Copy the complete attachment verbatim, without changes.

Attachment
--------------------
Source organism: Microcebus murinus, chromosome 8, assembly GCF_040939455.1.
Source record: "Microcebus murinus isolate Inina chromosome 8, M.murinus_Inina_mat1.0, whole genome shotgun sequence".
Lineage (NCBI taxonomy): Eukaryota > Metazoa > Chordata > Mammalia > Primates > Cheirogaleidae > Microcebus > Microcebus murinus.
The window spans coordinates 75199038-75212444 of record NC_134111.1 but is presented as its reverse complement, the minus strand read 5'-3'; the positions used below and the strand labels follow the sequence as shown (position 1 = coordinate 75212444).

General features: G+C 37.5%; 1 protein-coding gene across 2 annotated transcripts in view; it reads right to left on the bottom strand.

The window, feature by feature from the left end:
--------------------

Source organism: Microcebus murinus, chromosome 8, assembly GCF_040939455.1.
Source record: "Microcebus murinus isolate Inina chromosome 8, M.murinus_Inina_mat1.0, whole genome shotgun sequence".
Lineage (NCBI taxonomy): Eukaryota > Metazoa > Chordata > Mammalia > Primates > Cheirogaleidae > Microcebus > Microcebus murinus.
The window spans coordinates 75199038-75212444 of record NC_134111.1 but is presented as its reverse complement, the minus strand read 5'-3'; the positions used below and the strand labels follow the sequence as shown (position 1 = coordinate 75212444).

General features: G+C 37.5%; 1 protein-coding gene across 2 annotated transcripts in view; it reads right to left on the bottom strand.

The window, feature by feature from the left end: